By Joe LaGuardia
On 6 November 2017, I embarked on a mission trip with a small group of clergy and lay leaders to Cuba through the Cooperative Baptist Fellowship. In partnership with the Fraternity of Baptist Churches in Cuba, the CBF has been nurturing mission opportunities over the past several years. These are my diaries from the trip. Read more: “Introduction” here. Find Day 1 here.
In a country otherwise made up of atheists, many Cubans are Catholics, some protestants, and the rest, those who follow a pseudo-Catholic cult by the name of Santaria. Santaria is a religion that is one part Catholic and two parts African ancestral worship. Witchcraft, along with animal sacrifices and other practices of divination, is common, and Santaria’s grip is vast and wide.
As one might expect, Baptist approaches to Santaria are about as diverse as Baptists themselves. For many Baptists, hostility is the only action against religions other than evangelicalism; but, for many Baptists who make up the Fraternity of Baptist Churches, those entangled in Santaria are no less worthy of hearing the Gospel and being treated as neighbor.
Today we went to Maykel’s house. Maykel is a pastor of a church in Havana, Iglesia Bautista El Jordan, as well as president of the Fraternity, and he explained how his presence in the community–he lives in the church’s parsonage–offers the opportunity to befriend neighbors who are in the Santaria movement. Maykel’s wife, also an ordained minister, is sensitive to their neighbors’ plight, and offers hospitality whenever the need arises.
Maykel’s church is also committed to being the presence of Christ in this diverse neighborhood. It is a hub for various ministries and groups, including after school programs and a computer classes for adults. Although 20 churchgoers make up Maykel’s church’s youth group, they can reach up to 100 youth in the area with ministries and special events that they promote out of El Jordan.
Maykel gets a salary from the church, although it was not always the case. He explained that when he first arrived at El Jordan, the average monthly giving was around $400.00. Maykel communicated the real needs of ministry in the area and taught on stewardship. Over several years, the congregation raised their level of monthly support to $1,600.00. Their goal is to raise their level of giving to $2,000.00, so that they may be able to fund other missions and church starts throughout Cuba.
El Jordan also began a building project to acquire a dining hall, dorm room, and kitchen to their current facility. Building in Cuba is precarious. You begin with the walls a brick at a time instead of the foundation, lest the pipes and cables in the foundation “disappear” in the middle of the night. Next, the church will install a roof, requiring $4,000.00 for supplies. The completion will mean that the church can serve the community in more creative ways, as well as host meals, mission groups, and neighborhood gatherings.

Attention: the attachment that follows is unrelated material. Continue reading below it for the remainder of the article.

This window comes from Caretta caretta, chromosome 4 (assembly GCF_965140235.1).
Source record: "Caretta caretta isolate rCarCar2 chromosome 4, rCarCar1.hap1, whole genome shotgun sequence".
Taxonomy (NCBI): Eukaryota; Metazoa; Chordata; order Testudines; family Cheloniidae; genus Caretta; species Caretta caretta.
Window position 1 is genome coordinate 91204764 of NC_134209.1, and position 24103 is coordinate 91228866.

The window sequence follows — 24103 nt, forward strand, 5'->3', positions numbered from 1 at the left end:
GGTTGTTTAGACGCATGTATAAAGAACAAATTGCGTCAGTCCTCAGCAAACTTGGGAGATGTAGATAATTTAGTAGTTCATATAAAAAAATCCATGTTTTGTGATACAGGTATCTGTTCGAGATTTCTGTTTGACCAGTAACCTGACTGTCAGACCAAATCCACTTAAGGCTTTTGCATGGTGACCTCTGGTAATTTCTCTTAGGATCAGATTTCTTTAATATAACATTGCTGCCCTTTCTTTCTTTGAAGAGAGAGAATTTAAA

Our next stop was Milano Verde, or “Green Mill,” the campus of the Fraternity of Baptist Churches. With 2 buildings and several plans for expansion, the campus is central for the 42 churches in the Fraternity. In fact, 50 pastors and lay leaders plan to gather here next week for a church start/evangelism conference hosted by the Cooperative Baptist Fellowship.
Maykel explained the importance of this space. For one, theological education is a core value of the Fraternity, and although the local seminary is effective in teaching theology, it lacks the curriculum to support pastors in church starting and outreach ministries. The Fraternity campus is pivotal in providing these resources. Second, the campus serves the wider community, as it is home to a water purification system that is so good the local hospital uses the water to sterilize its equipment. The system and its installation were donations by a Presbyterian church in Florida, exhibiting the Fraternity’s success in building ecumenical partnerships.
Maykel also explained how ecumenical partnerships benefit their churches’ missions. The Fraternity recently approved placing a printing press, complete with building, on campus. The press will publish Bibles in partnership with the United Bible Society. South Korean churches are donating the press; Canadian Baptists are donating the pre-furbished building, and the Bible Society will donate supplies and materials for the Bibles. Local Cubans will benefit from the new micro-economy as they will work the press and transport the Bibles to the rest of the island. Future plans call for a volleyball/recreation field and a chapel for services.
As Maykel described the ministries of both his church and the Fraternity, I could not help but conclude that he is a master administrator and visionary. Many from his flock have affirmed as much, as many told us of how much the church and the Fraternity have improved as a result of his leadership. Best of all, he is not from outside the community–Maykel grew up in El Jordan, and it was there that he heard God’s call to the ministry.
El Jordan and the Fraternity’s campus embody the deepest values that the Fraternity represents, namely being the presence of Christ in a spirit of inclusivity, ecumenism, collaboration, theological education and missions. Another Fraternity Baptist pastor we met, Pastor Corita, originally traveled to Mexico to become a theologian, but heard the call to ministry in her native land of Cuba during her studies. After serving in marginalized communities in Mexico, primarily among children and others exploited by human trafficking, she became pastor of a church we set out to visit on Day 3 of our trip. She, like so many people we met, is the product of those core values, and her ministry to her own flock tells the story of a people who have become born again as a result of a Baptist movement that provides hope to this diverse island.